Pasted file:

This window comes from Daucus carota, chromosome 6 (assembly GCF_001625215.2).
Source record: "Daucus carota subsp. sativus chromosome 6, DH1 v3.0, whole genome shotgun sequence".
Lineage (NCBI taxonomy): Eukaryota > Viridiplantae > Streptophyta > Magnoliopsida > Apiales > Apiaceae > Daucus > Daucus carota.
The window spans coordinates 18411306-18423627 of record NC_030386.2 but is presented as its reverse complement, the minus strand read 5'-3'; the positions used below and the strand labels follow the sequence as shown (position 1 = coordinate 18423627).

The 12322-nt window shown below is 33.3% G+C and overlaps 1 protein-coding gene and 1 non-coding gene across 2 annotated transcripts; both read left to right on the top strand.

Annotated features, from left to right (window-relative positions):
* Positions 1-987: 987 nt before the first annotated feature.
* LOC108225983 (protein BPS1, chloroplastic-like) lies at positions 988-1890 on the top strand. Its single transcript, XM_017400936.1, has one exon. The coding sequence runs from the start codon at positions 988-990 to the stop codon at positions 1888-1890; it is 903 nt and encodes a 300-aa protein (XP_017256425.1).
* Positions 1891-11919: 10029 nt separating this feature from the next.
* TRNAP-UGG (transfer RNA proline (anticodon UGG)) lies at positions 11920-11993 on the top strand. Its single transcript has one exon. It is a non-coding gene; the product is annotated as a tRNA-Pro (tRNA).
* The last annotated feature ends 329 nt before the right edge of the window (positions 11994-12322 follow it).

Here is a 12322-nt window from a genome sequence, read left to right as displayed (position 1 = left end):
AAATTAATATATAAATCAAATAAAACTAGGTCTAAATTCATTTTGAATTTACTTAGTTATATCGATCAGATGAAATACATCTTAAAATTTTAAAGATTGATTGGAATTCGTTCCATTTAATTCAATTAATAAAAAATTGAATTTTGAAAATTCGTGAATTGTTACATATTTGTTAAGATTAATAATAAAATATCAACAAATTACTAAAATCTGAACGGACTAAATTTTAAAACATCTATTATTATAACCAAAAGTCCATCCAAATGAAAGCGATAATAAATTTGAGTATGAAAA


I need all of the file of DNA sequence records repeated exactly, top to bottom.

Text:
This window comes from Daucus carota, chromosome 6 (assembly GCF_001625215.2).
Source record: "Daucus carota subsp. sativus chromosome 6, DH1 v3.0, whole genome shotgun sequence".
Lineage (NCBI taxonomy): Eukaryota > Viridiplantae > Streptophyta > Magnoliopsida > Apiales > Apiaceae > Daucus > Daucus carota.
The window spans coordinates 18411306-18423627 of record NC_030386.2 but is presented as its reverse complement, the minus strand read 5'-3'; the positions used below and the strand labels follow the sequence as shown (position 1 = coordinate 18423627).

The 12322-nt window shown below is 33.3% G+C and overlaps 1 protein-coding gene and 1 non-coding gene across 2 annotated transcripts; both read left to right on the top strand.

Annotated features, from left to right (window-relative positions):
* Positions 1-987: 987 nt before the first annotated feature.
* LOC108225983 (protein BPS1, chloroplastic-like) lies at positions 988-1890 on the top strand. Its single transcript, XM_017400936.1, has one exon. The coding sequence runs from the start codon at positions 988-990 to the stop codon at positions 1888-1890; it is 903 nt and encodes a 300-aa protein (XP_017256425.1).
* Positions 1891-11919: 10029 nt separating this feature from the next.
* TRNAP-UGG (transfer RNA proline (anticodon UGG)) lies at positions 11920-11993 on the top strand. Its single transcript has one exon. It is a non-coding gene; the product is annotated as a tRNA-Pro (tRNA).
* The last annotated feature ends 329 nt before the right edge of the window (positions 11994-12322 follow it).

Here is a 12322-nt window from a genome sequence, read left to right as displayed (position 1 = left end):
AAATTAATATATAAATCAAATAAAACTAGGTCTAAATTCATTTTGAATTTACTTAGTTATATCGATCAGATGAAATACATCTTAAAATTTTAAAGATTGATTGGAATTCGTTCCATTTAATTCAATTAATAAAAAATTGAATTTTGAAAATTCGTGAATTGTTACATATTTGTTAAGATTAATAATAAAATATCAACAAATTACTAAAATCTGAACGGACTAAATTTTAAAACATCTATTATTATAACCAAAAGTCCATCCAAATGAAAGCGATAATAAATTTGAGTATGAAAA